I guess I still have Hamilton on the brain. As I sat down to compose this review, a line from “Take a Break” – borrowed in turn from Macbeth – was on frequent replay in my mind: “Tomorrow and tomorrow and tomorrow creeps in this petty pace from day to day.”
Those words summarize the stuckness of Palm Springs two protagonists. Nyles (Andy Samberg), visiting the eponymous California resort city for a wedding, cheerlessly utters a variation on that line as he lounges in a pool and passes a beer to another guest. After the nuptials, he meets the sister of the bride, Sarah (Cristin Milioti), who’s spinning her own gerbil wheel of unfulfilling romantic flings and self-sabotage.
And that’s as far as I’m venturing into plot summation, because Palm Springs’ narrative goes in a completely unexpected direction. The less you know, the better. Let’s just say that Nyles and Sarah become trapped in a mutual predicament, into which the always-welcome J.K. Simmons is sporadically enfolded.
As the debut feature for both director Max Barbakow and writer Andy Siara, this is an impressively confident beginning. Even though it will no doubt remind you of a classic 1990s comedy, the fact that its plot device hasn’t been trotted out in a movie for over 25 years makes it close enough to original for my satisfaction.
Multiple moments of physical humor, including a couple of laugh-out-loud dance sequences, vie with the verbal sparring for best in show. The spry, intelligent dialogue has whet my curiosity about Siara’s other major work thus far, the AMC TV series Lodge 49.
In Palm Springs, Nyles plays the clown (and Samberg’s elastic comedian face helps immensely here), but underneath his hammy exterior, he’s a man in existential crisis. Through a series of repeated disappointments, he’s concluded that nothing matters: the best one can do is figure how best to suffer alone. Despite an unfulfilling life so far, Sarah tries to counter Nyles’ despair. In portraying her, Cristin Milioti infuses her with a somber weariness that hasn’t yet been squeezed dry of optimism.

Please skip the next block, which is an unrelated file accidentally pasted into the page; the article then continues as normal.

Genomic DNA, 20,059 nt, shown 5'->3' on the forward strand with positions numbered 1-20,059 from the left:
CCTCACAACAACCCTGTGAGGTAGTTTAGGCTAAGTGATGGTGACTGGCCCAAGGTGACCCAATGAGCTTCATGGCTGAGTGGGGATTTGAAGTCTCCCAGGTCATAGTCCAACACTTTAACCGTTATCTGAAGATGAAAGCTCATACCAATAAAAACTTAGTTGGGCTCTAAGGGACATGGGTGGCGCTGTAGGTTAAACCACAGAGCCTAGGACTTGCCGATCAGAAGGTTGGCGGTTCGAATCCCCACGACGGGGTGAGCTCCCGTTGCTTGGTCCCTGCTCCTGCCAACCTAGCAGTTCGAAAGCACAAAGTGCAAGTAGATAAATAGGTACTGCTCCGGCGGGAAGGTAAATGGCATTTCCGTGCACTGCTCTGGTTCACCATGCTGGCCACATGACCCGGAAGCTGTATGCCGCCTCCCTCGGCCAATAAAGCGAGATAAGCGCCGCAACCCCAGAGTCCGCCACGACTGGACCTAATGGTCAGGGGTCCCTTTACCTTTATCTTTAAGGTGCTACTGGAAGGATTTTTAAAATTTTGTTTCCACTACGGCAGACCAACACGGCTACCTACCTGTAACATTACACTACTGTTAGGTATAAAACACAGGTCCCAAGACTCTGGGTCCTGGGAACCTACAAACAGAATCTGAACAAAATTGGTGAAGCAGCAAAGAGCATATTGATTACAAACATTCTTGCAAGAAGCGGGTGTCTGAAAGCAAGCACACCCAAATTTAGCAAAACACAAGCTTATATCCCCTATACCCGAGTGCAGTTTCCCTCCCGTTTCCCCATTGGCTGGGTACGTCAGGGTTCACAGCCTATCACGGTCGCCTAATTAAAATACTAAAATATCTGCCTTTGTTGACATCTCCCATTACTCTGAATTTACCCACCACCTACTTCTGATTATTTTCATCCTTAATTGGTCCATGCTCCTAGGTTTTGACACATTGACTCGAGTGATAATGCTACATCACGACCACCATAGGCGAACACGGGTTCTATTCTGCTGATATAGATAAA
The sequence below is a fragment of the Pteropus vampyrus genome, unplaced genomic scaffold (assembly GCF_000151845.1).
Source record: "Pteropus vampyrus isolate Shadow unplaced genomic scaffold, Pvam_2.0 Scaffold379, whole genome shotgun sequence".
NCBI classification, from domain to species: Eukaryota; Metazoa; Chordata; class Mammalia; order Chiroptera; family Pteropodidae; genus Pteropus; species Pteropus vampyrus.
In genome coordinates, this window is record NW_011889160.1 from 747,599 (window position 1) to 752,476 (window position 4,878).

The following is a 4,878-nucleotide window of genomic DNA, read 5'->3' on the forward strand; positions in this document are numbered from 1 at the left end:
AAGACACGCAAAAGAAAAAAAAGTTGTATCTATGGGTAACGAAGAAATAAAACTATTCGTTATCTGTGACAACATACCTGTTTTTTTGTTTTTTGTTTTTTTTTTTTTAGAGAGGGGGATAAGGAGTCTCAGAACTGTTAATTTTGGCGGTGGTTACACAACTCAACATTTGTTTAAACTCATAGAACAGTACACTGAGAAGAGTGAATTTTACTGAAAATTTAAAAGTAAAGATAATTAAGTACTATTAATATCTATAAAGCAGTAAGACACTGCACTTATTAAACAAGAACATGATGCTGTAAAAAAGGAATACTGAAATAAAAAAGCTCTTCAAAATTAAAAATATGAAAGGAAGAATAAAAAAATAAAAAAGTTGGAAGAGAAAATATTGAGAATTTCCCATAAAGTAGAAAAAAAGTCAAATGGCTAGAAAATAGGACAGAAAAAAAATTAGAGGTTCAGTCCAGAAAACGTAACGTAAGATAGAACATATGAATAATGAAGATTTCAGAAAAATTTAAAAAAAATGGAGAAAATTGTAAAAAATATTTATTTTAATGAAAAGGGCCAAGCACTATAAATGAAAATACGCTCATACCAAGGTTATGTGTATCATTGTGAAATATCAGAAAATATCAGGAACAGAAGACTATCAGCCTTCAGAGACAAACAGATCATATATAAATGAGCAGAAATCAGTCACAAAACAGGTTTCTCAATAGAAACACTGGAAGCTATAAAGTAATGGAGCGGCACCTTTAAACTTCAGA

Barbakow inventively alternates between their points of view, often starting one day through Nyles’ eyes, the next through Sarah’s. Palm Springs’ desert setting is also put to excellent visual use. Samberg’s gaudy Hawaiian shirt fits with the bright daytime palette. Overhead shots of swimming pool oases are hypnotic with their rippling aqueous reflections. At night, rocky outcroppings believably morph into animal shapes.
When sheltering in place and social distancing compel our weeks to creep at a petty pace, the themes in Barbakow’s film couldn’t be timelier. Though its conclusions – we hunger for meaningful relationships, which we ought not take for granted – are hardly revolutionary, we could use those reminders right about now.
(Palm Springs is now streaming on Hulu.)
(Image credit for star rating: Yasir72.multan CC BY-SA 3.0 )